June Newsletter, 2018

There has been a lot of talk in the news lately about “the other.”  The Other is anyone who is not us.  Right now a few policy-makers in the federal administration insist that the frightened folks coming to our southern border are The Other.  They are not us; sometimes they are not human; certainly they are not our kind, according to these esteemed lawmakers and administrators.

Think of all The Other: the menstruating girls and women in Nepal; the Roma in Italy; the Syrian refugees in Europe; the Macedonians in Greece; the Rohingya in Myanmar.

Since this essay is for a history association, specifically the history association addressing the story of my own faith community back to 1830, I have been giving thought to our relationship with The Other.  We were birthed in an atmosphere of The Other, i.e., the other churches are not us.  We are the one true church.  We are not like all the others.  At one time we were not The Mormons—The Other for whom we had a unique antipathy.

What goes around comes around.  In setting our Restoration population apart from The Other, we eventually became The Other.  We became The Other in Kirtland, in Jackson County, in Nauvoo.  Some can flee; some cannot.  Some of the Restoration folks went to Salt Lake City; some went to Texas; some went to Beaver Island in the middle of the very cold Lake Michigan (seriously?); some went to Wisconsin; some went to Minnesota.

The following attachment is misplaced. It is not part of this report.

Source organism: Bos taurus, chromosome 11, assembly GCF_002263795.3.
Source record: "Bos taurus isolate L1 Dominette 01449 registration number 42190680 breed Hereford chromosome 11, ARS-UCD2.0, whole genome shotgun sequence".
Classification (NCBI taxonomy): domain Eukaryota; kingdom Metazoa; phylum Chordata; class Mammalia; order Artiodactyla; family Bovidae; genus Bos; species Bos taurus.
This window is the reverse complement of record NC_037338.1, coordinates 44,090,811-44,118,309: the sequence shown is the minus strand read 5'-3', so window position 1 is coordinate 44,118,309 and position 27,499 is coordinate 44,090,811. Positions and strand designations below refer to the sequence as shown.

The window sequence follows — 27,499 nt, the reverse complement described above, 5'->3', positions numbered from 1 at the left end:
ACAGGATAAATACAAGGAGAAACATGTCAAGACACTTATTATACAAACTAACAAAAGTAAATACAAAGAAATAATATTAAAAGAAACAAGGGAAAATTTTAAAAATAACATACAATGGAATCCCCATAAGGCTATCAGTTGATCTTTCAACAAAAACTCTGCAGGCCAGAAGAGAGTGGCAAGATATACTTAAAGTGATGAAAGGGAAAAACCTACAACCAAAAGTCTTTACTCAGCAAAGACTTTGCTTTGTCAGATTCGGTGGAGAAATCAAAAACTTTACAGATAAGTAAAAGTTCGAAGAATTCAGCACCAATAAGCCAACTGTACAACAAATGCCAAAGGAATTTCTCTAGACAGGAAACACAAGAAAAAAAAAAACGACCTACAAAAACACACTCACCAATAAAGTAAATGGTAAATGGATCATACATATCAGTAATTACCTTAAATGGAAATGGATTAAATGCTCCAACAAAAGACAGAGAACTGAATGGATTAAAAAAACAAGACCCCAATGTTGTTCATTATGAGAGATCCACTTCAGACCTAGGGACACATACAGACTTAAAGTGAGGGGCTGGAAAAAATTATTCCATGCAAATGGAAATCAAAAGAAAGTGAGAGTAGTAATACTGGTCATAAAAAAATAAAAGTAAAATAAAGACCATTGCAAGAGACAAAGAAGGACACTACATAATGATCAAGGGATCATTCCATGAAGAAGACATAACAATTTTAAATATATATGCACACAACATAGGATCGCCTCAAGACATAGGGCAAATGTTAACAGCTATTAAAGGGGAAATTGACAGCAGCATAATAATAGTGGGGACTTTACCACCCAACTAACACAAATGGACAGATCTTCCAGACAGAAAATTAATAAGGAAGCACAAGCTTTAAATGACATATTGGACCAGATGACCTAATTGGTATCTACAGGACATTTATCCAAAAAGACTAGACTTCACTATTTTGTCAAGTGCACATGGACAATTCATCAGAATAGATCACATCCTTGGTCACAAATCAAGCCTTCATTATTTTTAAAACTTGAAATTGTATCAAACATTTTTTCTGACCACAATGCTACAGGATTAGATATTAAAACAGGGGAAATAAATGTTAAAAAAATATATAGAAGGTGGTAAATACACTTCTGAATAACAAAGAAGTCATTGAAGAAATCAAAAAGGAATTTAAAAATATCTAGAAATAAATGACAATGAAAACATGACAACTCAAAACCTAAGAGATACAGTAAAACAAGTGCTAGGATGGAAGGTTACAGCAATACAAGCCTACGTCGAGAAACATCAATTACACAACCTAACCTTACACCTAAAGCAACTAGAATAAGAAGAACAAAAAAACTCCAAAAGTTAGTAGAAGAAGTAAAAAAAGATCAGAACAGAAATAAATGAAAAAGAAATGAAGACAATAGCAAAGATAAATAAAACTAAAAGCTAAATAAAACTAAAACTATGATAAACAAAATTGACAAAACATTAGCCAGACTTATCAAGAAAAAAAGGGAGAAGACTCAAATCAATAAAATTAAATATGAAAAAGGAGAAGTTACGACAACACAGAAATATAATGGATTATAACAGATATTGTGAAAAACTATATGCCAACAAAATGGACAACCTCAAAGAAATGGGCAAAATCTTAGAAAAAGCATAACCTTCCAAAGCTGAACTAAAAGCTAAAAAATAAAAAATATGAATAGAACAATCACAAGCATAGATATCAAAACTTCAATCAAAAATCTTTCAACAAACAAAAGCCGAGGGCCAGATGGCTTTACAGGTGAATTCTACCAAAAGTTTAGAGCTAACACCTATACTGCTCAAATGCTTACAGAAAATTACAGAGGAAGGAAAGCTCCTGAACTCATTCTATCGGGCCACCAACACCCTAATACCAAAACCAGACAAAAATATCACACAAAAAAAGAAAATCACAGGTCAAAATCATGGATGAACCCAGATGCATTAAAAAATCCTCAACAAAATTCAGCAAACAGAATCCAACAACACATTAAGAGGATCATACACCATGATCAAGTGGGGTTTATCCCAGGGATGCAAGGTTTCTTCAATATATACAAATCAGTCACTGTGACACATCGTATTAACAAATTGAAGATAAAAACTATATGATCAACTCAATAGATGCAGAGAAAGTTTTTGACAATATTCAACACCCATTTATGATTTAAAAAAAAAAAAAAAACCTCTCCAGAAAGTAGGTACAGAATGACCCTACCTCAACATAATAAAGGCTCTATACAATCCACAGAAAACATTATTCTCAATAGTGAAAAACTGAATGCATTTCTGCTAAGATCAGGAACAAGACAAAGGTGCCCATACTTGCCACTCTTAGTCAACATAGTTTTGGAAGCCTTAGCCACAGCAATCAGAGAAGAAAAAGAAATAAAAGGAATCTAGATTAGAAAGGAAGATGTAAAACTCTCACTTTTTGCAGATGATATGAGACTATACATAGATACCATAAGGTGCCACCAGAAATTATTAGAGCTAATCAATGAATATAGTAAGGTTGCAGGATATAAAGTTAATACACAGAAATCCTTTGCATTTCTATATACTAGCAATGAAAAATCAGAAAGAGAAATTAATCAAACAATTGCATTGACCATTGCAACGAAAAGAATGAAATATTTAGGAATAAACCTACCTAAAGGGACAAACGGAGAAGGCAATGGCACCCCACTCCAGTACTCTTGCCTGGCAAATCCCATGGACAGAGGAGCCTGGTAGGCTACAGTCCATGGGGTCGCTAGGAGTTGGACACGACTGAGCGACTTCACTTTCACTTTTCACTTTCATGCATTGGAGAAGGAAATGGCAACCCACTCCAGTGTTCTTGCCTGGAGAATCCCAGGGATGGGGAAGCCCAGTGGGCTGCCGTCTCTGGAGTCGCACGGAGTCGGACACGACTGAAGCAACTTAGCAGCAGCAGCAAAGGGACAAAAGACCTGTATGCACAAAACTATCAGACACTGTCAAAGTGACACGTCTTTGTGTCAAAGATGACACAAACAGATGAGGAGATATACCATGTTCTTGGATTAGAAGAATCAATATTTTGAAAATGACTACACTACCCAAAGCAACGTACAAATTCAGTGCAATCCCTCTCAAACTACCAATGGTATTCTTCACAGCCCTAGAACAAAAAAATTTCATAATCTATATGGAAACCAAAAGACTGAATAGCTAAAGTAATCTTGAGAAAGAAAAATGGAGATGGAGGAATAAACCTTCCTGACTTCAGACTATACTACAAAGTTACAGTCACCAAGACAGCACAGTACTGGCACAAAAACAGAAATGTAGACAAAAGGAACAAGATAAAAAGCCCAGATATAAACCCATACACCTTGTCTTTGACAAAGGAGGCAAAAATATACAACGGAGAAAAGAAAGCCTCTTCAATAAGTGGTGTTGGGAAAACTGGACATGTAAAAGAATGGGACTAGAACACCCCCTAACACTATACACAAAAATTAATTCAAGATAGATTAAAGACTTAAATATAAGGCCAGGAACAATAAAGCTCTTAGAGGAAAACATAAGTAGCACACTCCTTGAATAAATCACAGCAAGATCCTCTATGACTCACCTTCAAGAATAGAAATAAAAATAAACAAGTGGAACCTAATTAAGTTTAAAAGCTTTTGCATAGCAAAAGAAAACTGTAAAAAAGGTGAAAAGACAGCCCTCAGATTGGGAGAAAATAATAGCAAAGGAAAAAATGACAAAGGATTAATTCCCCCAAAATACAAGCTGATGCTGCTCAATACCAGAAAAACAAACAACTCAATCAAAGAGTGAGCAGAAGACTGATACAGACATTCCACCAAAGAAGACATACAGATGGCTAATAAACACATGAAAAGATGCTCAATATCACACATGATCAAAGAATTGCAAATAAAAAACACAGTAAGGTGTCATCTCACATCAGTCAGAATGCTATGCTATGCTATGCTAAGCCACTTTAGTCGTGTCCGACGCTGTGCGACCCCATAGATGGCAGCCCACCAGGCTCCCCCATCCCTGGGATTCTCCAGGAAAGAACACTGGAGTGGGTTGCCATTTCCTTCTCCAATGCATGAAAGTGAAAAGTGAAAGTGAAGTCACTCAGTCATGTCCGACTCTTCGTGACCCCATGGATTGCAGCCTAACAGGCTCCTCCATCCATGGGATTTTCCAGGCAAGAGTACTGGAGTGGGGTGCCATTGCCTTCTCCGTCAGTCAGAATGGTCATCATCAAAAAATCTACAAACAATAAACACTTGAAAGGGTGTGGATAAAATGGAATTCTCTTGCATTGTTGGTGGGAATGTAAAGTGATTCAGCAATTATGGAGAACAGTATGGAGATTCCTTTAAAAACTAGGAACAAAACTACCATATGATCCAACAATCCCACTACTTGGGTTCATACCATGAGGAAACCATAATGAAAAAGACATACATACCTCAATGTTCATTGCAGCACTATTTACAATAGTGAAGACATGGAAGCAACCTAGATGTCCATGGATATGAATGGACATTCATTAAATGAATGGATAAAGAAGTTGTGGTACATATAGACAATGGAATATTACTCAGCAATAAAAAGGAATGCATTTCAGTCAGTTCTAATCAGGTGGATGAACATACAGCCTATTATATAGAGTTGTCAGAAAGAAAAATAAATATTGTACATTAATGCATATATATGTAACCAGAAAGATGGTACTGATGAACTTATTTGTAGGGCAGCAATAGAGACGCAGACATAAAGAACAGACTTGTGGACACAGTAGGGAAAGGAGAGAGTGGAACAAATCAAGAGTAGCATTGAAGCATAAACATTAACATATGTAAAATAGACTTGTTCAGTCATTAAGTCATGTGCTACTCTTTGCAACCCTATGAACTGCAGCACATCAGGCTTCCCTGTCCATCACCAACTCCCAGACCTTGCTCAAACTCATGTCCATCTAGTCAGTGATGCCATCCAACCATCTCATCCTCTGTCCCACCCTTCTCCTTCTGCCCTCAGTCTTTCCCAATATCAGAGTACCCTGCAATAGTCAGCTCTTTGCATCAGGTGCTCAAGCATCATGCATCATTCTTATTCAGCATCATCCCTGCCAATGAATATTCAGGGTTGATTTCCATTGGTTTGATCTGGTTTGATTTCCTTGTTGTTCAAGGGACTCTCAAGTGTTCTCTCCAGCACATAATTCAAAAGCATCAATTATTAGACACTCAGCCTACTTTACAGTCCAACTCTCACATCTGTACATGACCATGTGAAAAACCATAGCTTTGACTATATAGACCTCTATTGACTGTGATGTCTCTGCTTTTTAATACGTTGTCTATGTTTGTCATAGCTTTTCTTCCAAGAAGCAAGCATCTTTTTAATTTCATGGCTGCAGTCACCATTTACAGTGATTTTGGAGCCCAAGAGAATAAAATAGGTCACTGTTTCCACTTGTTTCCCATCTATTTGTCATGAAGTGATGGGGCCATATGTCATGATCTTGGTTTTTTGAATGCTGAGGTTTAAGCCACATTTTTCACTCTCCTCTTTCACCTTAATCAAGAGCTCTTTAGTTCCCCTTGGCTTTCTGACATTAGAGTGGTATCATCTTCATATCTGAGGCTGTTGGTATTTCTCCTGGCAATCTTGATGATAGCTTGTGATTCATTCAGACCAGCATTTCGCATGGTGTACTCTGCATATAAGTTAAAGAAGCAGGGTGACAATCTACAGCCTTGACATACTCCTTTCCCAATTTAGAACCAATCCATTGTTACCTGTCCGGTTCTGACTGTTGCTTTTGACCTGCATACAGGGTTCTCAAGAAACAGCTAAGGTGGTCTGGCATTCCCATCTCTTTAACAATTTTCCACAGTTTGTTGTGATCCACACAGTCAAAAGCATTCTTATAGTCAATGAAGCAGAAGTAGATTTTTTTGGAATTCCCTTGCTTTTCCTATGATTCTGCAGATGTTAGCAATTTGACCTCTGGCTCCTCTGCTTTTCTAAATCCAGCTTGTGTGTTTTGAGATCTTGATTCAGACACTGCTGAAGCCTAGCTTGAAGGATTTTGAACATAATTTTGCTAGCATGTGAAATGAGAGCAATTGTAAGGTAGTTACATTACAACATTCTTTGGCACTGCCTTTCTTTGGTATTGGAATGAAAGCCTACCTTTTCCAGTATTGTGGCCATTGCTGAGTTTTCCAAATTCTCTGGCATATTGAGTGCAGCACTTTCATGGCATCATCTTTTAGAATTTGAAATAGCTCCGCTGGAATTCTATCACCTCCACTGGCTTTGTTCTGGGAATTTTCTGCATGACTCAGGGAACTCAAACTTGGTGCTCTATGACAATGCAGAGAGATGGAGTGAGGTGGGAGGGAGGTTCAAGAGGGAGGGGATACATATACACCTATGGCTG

Many assimilated, losing their sense of The Other, either for the others or for themselves, but they gained a community.  Which was preferable, to maintain their identity as The Other, or to lose their identity and gain a community?

There were a few who did not run away, who for a while mingled with their communities without losing their identity, and who then met up again under their new leader to reorganize and to reassume the strength in their identity.

My research for this September’s Presidential Address has involved reading so many documents both by and about my father.  He was a man who very seldom spoke of The Other.  (Exceptions were those he called Clever Devils, such as Joe McCarthy, who turned truth on its head and reality upside down.)  Although he believed that we were the one true church of Christ on earth, his behavior did not involve setting us apart from the world.  He joined the Independence Ministerial Alliance when others thought that was anathema.  He welcomed the Baptist congregation and their school children into the Stone Church when their building burned and they needed temporary quarters.  He called at least one to the priesthood when he thought to include him in the fellowship rather than to deny him.

So, this is both a contemplation of the role of The Other in our church history and a preview of things to come in September.  I’m looking forward to seeing you all.

— Sherry Morain, President